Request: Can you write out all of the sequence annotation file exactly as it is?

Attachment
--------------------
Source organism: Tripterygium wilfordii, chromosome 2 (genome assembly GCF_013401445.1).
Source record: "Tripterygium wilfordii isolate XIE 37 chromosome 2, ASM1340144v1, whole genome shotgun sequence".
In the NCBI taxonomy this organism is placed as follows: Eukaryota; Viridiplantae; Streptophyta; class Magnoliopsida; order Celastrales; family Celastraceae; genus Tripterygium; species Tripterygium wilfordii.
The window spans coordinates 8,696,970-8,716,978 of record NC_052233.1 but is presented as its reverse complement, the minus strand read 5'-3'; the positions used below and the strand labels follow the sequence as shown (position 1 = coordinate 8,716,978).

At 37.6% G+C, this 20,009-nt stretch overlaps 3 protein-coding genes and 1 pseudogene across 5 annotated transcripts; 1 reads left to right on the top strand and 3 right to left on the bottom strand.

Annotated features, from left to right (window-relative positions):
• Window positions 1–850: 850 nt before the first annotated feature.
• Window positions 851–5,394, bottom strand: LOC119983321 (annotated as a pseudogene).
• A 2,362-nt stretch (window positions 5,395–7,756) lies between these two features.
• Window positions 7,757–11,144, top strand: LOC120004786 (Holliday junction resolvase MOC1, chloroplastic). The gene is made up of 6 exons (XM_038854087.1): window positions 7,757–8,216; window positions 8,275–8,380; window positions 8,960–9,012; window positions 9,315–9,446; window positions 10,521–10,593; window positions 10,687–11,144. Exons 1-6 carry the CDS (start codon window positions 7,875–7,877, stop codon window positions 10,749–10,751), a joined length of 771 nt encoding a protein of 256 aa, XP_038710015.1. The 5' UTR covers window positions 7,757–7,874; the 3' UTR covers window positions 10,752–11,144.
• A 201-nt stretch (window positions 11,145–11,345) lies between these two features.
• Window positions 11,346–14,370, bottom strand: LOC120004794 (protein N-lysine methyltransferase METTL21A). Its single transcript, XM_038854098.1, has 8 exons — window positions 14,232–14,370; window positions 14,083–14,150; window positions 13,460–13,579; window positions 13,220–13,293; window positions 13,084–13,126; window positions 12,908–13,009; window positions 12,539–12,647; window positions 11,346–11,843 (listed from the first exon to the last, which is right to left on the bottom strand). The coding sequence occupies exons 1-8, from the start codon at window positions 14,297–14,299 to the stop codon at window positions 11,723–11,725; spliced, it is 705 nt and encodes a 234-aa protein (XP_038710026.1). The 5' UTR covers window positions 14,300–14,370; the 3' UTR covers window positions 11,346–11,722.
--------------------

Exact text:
Source organism: Tripterygium wilfordii, chromosome 2 (genome assembly GCF_013401445.1).
Source record: "Tripterygium wilfordii isolate XIE 37 chromosome 2, ASM1340144v1, whole genome shotgun sequence".
In the NCBI taxonomy this organism is placed as follows: Eukaryota; Viridiplantae; Streptophyta; class Magnoliopsida; order Celastrales; family Celastraceae; genus Tripterygium; species Tripterygium wilfordii.
The window spans coordinates 8,696,970-8,716,978 of record NC_052233.1 but is presented as its reverse complement, the minus strand read 5'-3'; the positions used below and the strand labels follow the sequence as shown (position 1 = coordinate 8,716,978).

At 37.6% G+C, this 20,009-nt stretch overlaps 3 protein-coding genes and 1 pseudogene across 5 annotated transcripts; 1 reads left to right on the top strand and 3 right to left on the bottom strand.

Annotated features, from left to right (window-relative positions):
• Window positions 1–850: 850 nt before the first annotated feature.
• Window positions 851–5,394, bottom strand: LOC119983321 (annotated as a pseudogene).
• A 2,362-nt stretch (window positions 5,395–7,756) lies between these two features.
• Window positions 7,757–11,144, top strand: LOC120004786 (Holliday junction resolvase MOC1, chloroplastic). The gene is made up of 6 exons (XM_038854087.1): window positions 7,757–8,216; window positions 8,275–8,380; window positions 8,960–9,012; window positions 9,315–9,446; window positions 10,521–10,593; window positions 10,687–11,144. Exons 1-6 carry the CDS (start codon window positions 7,875–7,877, stop codon window positions 10,749–10,751), a joined length of 771 nt encoding a protein of 256 aa, XP_038710015.1. The 5' UTR covers window positions 7,757–7,874; the 3' UTR covers window positions 10,752–11,144.
• A 201-nt stretch (window positions 11,145–11,345) lies between these two features.
• Window positions 11,346–14,370, bottom strand: LOC120004794 (protein N-lysine methyltransferase METTL21A). Its single transcript, XM_038854098.1, has 8 exons — window positions 14,232–14,370; window positions 14,083–14,150; window positions 13,460–13,579; window positions 13,220–13,293; window positions 13,084–13,126; window positions 12,908–13,009; window positions 12,539–12,647; window positions 11,346–11,843 (listed from the first exon to the last, which is right to left on the bottom strand). The coding sequence occupies exons 1-8, from the start codon at window positions 14,297–14,299 to the stop codon at window positions 11,723–11,725; spliced, it is 705 nt and encodes a 234-aa protein (XP_038710026.1). The 5' UTR covers window positions 14,300–14,370; the 3' UTR covers window positions 11,346–11,722.